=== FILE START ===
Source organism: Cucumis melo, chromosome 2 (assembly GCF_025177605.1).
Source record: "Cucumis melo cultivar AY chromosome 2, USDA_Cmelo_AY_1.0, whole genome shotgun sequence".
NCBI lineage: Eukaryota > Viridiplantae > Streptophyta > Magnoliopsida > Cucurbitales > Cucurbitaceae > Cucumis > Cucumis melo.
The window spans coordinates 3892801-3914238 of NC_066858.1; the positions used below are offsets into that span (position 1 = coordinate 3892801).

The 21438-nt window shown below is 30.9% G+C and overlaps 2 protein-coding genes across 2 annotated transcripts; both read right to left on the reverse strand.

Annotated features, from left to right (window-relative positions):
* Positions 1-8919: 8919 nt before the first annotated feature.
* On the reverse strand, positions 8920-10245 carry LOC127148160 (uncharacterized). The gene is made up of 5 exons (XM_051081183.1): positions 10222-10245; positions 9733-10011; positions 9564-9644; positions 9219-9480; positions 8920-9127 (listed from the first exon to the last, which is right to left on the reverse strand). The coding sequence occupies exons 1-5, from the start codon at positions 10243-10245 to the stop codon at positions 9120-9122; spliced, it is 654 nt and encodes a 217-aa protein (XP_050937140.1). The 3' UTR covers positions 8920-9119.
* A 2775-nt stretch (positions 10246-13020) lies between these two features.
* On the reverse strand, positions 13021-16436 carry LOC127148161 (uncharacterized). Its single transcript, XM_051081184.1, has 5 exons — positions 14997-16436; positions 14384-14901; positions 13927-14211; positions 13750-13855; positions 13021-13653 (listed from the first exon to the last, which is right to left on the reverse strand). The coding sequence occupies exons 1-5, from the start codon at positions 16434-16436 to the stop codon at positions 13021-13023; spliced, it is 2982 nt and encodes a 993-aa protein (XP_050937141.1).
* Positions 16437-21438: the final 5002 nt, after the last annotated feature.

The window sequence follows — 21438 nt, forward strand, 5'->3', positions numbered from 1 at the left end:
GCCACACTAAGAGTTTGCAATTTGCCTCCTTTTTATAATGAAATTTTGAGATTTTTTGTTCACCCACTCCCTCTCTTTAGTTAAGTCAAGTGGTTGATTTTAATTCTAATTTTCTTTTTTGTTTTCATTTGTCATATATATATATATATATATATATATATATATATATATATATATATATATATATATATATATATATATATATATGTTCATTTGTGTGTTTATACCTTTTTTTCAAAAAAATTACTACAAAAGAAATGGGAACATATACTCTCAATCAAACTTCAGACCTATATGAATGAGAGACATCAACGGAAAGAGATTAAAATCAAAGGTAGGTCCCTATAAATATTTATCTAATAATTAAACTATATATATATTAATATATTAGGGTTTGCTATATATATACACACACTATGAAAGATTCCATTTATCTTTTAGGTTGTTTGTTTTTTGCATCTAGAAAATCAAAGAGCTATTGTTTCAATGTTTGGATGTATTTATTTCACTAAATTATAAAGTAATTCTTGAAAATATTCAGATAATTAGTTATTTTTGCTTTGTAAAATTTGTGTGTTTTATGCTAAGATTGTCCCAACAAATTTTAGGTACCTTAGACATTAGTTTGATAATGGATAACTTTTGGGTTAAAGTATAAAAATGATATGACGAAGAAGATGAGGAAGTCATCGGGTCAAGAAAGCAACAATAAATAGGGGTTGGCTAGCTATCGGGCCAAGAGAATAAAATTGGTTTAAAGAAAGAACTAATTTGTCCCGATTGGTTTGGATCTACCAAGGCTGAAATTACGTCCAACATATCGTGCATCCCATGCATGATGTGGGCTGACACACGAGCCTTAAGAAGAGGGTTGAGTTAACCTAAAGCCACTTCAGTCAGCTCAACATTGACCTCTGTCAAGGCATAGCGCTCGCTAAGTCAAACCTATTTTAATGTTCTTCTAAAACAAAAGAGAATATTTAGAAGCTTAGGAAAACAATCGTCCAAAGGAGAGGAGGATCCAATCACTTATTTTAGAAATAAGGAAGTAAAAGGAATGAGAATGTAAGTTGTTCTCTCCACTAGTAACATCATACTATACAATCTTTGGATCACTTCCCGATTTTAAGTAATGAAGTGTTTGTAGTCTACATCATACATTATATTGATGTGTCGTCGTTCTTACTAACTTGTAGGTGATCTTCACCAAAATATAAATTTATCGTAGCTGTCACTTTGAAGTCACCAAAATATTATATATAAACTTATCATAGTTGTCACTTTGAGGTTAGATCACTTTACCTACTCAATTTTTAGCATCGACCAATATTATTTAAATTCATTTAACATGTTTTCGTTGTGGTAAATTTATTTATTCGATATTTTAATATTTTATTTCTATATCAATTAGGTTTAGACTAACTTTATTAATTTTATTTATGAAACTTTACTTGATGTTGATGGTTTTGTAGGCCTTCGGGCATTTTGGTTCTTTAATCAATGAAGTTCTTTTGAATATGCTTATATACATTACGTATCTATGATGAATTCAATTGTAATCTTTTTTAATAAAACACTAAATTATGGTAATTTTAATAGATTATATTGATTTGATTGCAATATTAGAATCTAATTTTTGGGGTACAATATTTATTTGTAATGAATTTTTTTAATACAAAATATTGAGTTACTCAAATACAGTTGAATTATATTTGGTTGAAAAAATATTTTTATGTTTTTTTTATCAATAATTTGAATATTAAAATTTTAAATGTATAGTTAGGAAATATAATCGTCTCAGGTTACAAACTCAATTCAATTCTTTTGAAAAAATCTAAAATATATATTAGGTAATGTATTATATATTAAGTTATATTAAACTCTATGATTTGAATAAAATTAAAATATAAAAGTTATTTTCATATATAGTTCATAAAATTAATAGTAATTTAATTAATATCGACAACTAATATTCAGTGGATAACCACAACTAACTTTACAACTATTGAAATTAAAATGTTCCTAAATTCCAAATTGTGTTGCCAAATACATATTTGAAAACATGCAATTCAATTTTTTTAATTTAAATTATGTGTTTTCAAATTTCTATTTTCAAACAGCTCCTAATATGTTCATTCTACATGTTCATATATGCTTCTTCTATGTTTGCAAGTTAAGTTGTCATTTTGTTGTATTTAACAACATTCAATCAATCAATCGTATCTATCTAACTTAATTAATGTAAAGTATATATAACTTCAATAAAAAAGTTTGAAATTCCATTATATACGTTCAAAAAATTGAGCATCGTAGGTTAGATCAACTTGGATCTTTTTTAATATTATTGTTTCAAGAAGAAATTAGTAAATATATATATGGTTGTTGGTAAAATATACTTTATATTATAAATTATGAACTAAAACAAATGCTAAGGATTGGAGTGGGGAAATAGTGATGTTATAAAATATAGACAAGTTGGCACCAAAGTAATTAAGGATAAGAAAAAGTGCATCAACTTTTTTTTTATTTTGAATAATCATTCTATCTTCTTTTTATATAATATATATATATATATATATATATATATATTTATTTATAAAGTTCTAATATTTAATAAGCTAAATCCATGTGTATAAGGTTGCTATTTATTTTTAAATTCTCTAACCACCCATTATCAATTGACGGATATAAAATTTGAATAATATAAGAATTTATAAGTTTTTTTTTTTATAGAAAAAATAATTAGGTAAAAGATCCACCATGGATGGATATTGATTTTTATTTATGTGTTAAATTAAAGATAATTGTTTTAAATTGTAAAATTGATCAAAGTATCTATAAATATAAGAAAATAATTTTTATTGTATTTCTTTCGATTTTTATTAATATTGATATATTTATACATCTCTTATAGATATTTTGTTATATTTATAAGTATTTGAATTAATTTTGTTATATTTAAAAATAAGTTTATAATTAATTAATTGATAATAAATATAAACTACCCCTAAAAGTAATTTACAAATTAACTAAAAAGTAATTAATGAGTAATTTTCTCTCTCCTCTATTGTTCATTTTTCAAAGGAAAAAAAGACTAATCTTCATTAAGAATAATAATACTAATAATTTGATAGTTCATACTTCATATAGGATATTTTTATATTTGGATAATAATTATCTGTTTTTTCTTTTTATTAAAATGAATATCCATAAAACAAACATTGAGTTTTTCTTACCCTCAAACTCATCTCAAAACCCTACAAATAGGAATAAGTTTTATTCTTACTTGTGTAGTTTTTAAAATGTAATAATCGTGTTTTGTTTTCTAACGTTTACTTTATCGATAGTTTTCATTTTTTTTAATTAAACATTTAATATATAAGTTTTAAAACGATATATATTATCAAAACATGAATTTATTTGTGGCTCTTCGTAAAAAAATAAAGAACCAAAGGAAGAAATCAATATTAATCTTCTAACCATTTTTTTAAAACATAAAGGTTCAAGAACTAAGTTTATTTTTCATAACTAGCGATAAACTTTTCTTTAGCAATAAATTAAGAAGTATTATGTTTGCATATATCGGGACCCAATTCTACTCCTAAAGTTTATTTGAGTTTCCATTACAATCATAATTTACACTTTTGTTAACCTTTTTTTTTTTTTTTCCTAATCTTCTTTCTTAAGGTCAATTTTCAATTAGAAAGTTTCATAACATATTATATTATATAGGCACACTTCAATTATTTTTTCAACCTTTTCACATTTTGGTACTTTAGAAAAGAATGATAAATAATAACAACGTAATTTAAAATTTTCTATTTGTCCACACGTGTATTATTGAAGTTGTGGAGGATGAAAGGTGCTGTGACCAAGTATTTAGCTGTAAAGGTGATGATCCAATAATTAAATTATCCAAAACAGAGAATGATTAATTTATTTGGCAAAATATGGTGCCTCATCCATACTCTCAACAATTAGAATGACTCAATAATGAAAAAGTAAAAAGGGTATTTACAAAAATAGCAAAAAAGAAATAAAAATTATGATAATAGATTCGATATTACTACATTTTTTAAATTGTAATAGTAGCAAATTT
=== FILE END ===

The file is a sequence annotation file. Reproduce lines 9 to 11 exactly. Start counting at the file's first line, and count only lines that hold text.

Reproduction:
* A 2775-nt stretch (positions 10246-13020) lies between these two features.
* On the reverse strand, positions 13021-16436 carry LOC127148161 (uncharacterized). Its single transcript, XM_051081184.1, has 5 exons — positions 14997-16436; positions 14384-14901; positions 13927-14211; positions 13750-13855; positions 13021-13653 (listed from the first exon to the last, which is right to left on the reverse strand). The coding sequence occupies exons 1-5, from the start codon at positions 16434-16436 to the stop codon at positions 13021-13023; spliced, it is 2982 nt and encodes a 993-aa protein (XP_050937141.1).
* Positions 16437-21438: the final 5002 nt, after the last annotated feature.